by Michael Gray Beckett
One day my father and I were driving to the grocery store. I didn’t see my parents often; we weren’t very close. Out of nowhere, he brought up his bout with prostate cancer a few years earlier. I’d heard through the family grapevine that it had been resolved but knew little else.
Dad said that when he got the diagnosis, he didn’t tell anyone. He drove to his treatment sessions alone. “I was so scared,” he said.
And how did I respond? I wanted to jump out of the moving car. Fear, worry, vulnerability: it was all way too intimate for us. This was the man who probably said a total of 10,000 words to me from birth through high school. As adults, our infrequent conversations centered on politics, the old neighborhood, and how my car was running.
My father passed away last year, not from cancer. Although he reached his mid-80s, he died young compared to his parents and siblings. My sisters and I always said that dad would live forever. I believe that his health and longevity were impacted by everything he held inside, the difficulties he never shared.
This isn’t just a hunch. Consider a few differences between the sexes. Compared to women, men have fewer close friendships. They talk less about personal issues. And they have a shorter average life expectancy—by five years. Researchers in psychology, gerontology, and other fields have been exploring the possible connections between these statistics.
Men don’t get stuff off their chest; they lug it around like pack mules. Work stress. Money problems. Family tension. Regrets about the past. Fears about the future. The everyday angst of living in this unfair and unpredictable world.
That emotional dark matter builds up inside, festering like a garbage pile in a heatwave, keeping the body’s fight-or-flight response on alert. The constant state of internal tension produces inflammation, increasing the risk of disease, and accelerating physical and cognitive degeneration.
The thought of my father carrying the weight of cancer on his own is tragic. Yet I realize that in this regard I am my father’s son. I may share some of my inner life with people, but in many ways I’m like most men. When faced with a tough situation, I never ask for help; I don’t want to look weak. If someone slights or takes advantage of me, I let it slide. I wouldn’t want to sound like a crybaby! But those unmet needs and unspoken resentments gnaw at me and wear me down.
Thoreau wrote that “the mass of men lead lives of quiet desperation.” But being silent while feeling troubled and burdened inside is a choice. I’m choosing to let go of that heavy load. And inviting men to do the same.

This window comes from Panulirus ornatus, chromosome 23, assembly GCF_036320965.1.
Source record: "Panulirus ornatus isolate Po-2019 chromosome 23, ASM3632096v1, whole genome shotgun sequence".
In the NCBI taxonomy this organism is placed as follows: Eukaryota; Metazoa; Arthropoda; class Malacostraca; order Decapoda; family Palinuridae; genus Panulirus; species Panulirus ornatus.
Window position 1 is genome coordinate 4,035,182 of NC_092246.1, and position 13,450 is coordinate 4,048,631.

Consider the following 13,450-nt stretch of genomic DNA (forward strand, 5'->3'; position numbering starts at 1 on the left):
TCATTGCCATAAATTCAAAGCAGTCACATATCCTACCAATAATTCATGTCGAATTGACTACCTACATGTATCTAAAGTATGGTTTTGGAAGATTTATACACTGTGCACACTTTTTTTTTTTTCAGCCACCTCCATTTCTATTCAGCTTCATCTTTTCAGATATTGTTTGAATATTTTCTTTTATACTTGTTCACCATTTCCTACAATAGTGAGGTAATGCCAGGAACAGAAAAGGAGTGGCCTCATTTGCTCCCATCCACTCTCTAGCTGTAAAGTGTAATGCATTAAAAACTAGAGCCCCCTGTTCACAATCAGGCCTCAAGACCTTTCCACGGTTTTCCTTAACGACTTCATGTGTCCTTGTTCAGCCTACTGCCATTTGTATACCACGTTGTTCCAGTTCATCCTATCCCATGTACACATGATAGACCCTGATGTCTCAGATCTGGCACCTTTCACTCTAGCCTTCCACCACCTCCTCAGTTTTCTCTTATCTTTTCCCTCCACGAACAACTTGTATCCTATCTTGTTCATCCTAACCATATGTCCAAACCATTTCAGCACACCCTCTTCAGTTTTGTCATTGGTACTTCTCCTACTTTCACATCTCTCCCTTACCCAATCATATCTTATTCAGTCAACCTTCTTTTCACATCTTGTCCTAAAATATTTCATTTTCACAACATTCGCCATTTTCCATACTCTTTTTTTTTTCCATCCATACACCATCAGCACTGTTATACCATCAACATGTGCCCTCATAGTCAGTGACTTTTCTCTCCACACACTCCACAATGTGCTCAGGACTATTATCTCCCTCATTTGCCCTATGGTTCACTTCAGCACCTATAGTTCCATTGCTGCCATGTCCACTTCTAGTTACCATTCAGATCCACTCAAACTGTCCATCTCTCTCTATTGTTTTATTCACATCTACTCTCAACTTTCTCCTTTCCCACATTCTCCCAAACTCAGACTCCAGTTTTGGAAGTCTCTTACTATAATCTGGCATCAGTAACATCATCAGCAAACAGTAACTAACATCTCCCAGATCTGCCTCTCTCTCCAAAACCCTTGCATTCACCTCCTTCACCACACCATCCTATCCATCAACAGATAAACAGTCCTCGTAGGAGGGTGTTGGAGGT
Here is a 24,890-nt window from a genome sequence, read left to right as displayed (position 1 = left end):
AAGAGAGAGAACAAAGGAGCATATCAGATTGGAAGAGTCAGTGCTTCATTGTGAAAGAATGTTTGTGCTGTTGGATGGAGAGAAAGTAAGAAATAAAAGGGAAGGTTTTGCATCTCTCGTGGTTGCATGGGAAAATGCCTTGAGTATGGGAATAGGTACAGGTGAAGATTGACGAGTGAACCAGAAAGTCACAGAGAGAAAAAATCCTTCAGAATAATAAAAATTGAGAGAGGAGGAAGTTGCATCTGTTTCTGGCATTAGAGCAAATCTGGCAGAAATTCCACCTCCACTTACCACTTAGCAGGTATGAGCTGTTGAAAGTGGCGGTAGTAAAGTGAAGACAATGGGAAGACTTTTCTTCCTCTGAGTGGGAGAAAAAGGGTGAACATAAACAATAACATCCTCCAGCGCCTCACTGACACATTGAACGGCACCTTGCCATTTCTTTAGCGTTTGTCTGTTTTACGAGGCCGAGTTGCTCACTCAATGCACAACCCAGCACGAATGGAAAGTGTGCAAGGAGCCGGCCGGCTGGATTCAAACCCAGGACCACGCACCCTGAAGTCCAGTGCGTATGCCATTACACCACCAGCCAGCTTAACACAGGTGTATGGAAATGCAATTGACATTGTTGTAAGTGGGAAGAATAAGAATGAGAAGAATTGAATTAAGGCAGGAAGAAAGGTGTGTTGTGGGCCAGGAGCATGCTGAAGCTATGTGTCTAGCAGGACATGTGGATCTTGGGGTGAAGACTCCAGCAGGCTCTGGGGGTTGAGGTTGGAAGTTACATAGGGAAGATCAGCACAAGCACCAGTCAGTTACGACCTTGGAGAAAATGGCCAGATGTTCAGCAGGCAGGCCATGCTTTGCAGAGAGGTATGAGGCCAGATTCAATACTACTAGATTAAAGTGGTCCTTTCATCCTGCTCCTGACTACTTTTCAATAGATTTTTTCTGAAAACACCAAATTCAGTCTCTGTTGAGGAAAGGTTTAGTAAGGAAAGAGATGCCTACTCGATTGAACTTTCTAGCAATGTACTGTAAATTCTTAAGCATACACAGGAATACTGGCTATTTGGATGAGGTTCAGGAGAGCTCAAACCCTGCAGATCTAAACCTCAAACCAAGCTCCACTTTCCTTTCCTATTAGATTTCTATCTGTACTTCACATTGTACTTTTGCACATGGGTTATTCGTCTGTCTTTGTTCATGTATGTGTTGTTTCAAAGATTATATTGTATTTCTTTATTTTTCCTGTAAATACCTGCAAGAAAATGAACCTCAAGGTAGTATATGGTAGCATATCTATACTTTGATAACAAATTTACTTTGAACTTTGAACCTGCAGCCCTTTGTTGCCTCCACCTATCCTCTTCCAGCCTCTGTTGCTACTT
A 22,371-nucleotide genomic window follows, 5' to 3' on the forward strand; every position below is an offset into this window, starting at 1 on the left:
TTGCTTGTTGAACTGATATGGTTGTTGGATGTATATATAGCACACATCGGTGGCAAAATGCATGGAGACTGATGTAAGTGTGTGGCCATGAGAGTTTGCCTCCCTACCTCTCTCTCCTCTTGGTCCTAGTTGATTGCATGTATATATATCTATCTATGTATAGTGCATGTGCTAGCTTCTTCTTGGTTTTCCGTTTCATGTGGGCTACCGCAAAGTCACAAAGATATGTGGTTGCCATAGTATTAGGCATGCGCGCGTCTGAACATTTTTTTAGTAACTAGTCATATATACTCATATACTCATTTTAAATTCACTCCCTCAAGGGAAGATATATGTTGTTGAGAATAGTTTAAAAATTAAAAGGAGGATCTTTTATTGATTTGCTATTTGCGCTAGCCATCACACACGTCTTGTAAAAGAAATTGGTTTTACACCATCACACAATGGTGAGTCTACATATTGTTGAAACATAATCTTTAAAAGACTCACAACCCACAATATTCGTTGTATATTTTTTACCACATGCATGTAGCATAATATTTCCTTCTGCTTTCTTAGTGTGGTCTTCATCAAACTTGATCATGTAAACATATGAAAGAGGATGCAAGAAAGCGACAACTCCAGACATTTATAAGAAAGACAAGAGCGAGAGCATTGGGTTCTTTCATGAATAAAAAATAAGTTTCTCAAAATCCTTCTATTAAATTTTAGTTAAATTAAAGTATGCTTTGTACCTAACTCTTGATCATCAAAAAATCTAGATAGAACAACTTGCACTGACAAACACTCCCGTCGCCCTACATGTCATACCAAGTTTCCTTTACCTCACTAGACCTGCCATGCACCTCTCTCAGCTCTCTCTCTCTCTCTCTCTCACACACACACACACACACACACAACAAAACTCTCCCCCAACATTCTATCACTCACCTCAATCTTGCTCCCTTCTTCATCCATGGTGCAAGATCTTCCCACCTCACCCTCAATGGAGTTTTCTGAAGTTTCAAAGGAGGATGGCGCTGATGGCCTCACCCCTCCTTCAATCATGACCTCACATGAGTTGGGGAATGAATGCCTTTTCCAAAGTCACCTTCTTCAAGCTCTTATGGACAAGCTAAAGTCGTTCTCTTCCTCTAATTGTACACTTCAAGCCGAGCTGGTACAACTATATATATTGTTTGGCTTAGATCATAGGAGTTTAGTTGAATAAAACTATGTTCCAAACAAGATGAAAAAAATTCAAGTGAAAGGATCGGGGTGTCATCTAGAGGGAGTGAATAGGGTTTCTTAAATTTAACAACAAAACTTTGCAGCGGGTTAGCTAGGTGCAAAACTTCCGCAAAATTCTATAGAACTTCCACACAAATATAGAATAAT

June is Men’s Health Month. This year it also falls in a period of unprecedented distress in America. So beyond eating less sugar and getting more exercise and all the other familiar wellness tips, men can do one more thing to improve their health. Talk.
To borrow from an airport security announcement: If you feel something, say something. If you’re feeling anxious about work, talk to a friend. Feel like you’re in over your head? Ask a buddy to lend a hand. Kids stressing you out? Call a support line. If you’re feeling overwhelmed by personal, community, or global concerns, find a counselor.
For generations, men have been socialized to be strong, independent, and silent. Yet like all human beings, we experience difficult emotions. Talking about them doesn’t make you weak. Holding them inside makes you weak, makes you sick. Share your burdens with someone. Your shoulders weren’t meant to carry the world alone.
And while you’re at it, listen. Be a sounding board. Check-in with the men in your life—brothers, fathers, sons, friends—to see how they’re doing. When they toss off a quick “great, no complaints,” call them on it and ask how they’re really doing.
Men like to fix things; that’s what keeps hardware stores in business. But these conversations don’t have to produce solutions. Just talking about difficult emotions can help relieve some of the pressure they place on the body, mind, and spirit. That alone is beneficial.
So gentlemen, enough with the stoic silence. Talk. Be open, be vulnerable. You’ll feel better in the moment. And maybe for years to come.
If you believe in the work we are doing here at The Good Men Project, please join us as a Premium Member, today.
All Premium Members get to view The Good Men Project with NO ADS.
A $50 annual membership gives you an all-access pass. You can be a part of every call, group, class, and all our online communities.
A $25 annual membership gives you access to one class, one Social Interest group and our online communities.
A $12 annual membership gives you access to our Friday calls with the publisher and our online community.
Register New Account
Need more info? A complete list of benefits is here.
stock photo ID: 1759488383